The American Innovation and Choice Online Act accompanies a House bill called the “American Choice and Innovation Online Act.” The House bill, introduced on June 11 by Democrat David Cicilline (RI-01) and Republican Ken Buck (CO-04), was voted out of the House Judiciary Committee on June 24. It enjoys significant bipartisan support, including 14 Democrat cosponsors and 8 Republican cosponsors. The Senate iteration appears to have similar appeal across the aisle; its 12 cosponsors include 6 Democrats and 6 Republicans. Despite the bipartisan support, neither bill has yet to receive a floor vote.
Importantly, while the American Innovation and Choice Online Act is one of the most prominent and widely supported antitrust bills unveiled this year, it is hardly alone. In addition to the American Choice and Innovation Online Act, the House Antitrust Subcommittee has also unveiled the Augmenting Compatibility and Competition by Enabling Service Switching (ACCESS) Act (requiring covered platforms to “maintain a set of transparent, third-party-accessible interfaces . . . to enable the secure transfer of data to a user”), the Ending Platform Monopolies Act (prohibiting technology platforms with at least 50,000,000 monthly active U.S.-based users and a market capitalization of over $600 billion from also selling products or services that they own and control), the Platform Competition and Opportunities Act (shifting the burden of proof in merger review, requiring covered platforms to demonstrate that their acquisitions are lawful), and the Merger Filing Fee Modernization Act (increasing the fees associated with Hart-Scott-Rodino Act filings for larger mergers).
On the Senate side, Senator Klobuchar has also introduced the Competition and Antitrust Law Enforcement Reform Act of 2021, which increases antitrust enforcement budgets, strengthens prohibitions against anticompetitive mergers, and updates the Clayton Act to prohibit “exclusionary conduct that presents an appreciable risk of harming competition.” Further, Senator Mike Lee (R-UT), has introduced the Tougher Enforcement Against Monopolists Act (creating market-share presumptions for merger review and codifying the consumer welfare standard), State Antitrust Enforcement Venue Act (allowing state attorneys general to keep antitrust defendants in their desired fora), and the One Agency Act (consolidating merger review in the Department of Justice). Senator Josh Hawley (R-MO) has also introduced the Trust-Busting for the Twenty-First Century Act, which would explicitly ban companies with market capitalizations exceeding $100 billion from any mergers or acquisitions.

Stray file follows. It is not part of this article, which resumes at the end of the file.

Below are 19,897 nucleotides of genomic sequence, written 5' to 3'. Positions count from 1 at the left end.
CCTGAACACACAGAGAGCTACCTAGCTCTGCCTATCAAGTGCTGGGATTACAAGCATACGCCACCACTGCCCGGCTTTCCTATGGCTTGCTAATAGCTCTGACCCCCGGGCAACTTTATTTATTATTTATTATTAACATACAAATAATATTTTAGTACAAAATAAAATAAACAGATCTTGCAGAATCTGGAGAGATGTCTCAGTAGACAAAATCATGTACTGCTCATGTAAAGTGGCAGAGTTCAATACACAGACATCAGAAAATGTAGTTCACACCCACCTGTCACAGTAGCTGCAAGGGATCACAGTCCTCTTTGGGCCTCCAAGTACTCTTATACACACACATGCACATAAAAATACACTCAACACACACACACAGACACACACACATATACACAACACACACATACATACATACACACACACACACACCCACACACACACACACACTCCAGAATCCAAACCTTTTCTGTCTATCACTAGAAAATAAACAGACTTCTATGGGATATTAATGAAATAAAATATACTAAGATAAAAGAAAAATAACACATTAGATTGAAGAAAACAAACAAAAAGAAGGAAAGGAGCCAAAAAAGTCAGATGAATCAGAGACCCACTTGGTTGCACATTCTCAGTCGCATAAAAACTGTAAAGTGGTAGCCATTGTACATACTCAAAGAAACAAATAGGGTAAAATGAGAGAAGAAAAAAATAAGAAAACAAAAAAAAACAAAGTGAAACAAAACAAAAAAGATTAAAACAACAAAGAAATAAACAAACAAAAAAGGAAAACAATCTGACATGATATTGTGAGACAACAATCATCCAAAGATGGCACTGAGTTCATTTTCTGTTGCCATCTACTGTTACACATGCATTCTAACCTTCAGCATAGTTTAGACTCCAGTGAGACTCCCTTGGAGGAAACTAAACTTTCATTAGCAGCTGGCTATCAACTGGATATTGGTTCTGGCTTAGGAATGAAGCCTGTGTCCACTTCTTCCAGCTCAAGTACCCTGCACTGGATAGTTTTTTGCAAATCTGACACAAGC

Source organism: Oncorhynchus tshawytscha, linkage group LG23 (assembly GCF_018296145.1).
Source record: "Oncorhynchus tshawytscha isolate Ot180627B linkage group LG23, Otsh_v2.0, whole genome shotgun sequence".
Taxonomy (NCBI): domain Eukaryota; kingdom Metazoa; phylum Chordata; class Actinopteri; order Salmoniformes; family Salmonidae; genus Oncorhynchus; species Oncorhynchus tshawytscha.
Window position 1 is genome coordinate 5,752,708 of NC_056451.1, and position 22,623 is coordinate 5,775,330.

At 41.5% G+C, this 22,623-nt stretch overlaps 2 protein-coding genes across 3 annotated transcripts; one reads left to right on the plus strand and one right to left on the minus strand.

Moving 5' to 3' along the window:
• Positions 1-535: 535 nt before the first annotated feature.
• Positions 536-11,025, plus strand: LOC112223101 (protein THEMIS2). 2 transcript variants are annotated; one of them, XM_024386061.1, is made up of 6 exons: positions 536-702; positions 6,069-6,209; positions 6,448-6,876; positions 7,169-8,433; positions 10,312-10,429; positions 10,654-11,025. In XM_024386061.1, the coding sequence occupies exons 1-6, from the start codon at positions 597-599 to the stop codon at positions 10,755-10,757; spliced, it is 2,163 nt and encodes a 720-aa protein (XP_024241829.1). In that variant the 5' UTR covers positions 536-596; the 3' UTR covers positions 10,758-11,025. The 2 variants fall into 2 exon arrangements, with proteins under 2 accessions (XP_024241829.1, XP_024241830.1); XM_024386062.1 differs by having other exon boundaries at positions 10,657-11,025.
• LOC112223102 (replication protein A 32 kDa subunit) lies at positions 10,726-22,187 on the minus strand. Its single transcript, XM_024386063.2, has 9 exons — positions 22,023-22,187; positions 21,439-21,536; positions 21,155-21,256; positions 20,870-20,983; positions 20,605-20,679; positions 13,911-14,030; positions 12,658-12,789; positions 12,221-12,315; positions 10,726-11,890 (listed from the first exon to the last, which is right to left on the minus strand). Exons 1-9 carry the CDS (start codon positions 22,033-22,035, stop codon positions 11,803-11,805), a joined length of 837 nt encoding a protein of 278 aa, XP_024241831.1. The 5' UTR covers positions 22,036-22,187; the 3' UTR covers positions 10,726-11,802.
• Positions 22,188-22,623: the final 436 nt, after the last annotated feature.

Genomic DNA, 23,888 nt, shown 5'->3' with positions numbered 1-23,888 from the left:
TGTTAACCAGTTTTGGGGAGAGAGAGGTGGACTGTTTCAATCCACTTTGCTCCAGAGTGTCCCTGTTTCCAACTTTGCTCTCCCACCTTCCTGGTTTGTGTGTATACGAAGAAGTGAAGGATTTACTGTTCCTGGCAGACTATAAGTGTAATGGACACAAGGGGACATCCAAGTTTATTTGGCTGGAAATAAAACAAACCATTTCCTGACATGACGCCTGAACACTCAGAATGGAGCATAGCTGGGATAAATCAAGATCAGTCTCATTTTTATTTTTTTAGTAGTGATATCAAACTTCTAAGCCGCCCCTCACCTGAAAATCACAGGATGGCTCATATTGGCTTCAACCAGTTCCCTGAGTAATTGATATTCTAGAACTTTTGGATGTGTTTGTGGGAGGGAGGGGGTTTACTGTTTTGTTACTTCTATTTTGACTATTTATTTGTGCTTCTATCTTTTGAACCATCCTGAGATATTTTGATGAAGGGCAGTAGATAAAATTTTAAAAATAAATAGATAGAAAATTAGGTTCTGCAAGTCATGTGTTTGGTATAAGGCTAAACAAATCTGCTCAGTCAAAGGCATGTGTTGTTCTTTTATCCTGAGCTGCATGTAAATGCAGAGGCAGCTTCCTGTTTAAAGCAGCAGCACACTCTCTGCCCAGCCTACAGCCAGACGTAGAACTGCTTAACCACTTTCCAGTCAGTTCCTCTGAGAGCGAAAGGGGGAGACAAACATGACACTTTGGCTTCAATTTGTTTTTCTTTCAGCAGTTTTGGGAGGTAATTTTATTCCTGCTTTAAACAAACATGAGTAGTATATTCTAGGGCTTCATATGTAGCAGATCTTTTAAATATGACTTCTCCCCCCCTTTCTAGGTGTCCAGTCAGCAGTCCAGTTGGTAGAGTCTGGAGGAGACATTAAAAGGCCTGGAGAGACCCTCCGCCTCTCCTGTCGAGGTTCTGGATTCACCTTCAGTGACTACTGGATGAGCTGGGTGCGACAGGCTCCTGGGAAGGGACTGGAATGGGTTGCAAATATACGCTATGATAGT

While it is highly unlikely that all these competing bills will become law, some amount of legislated antitrust reform targeting Big Tech seems almost inevitable.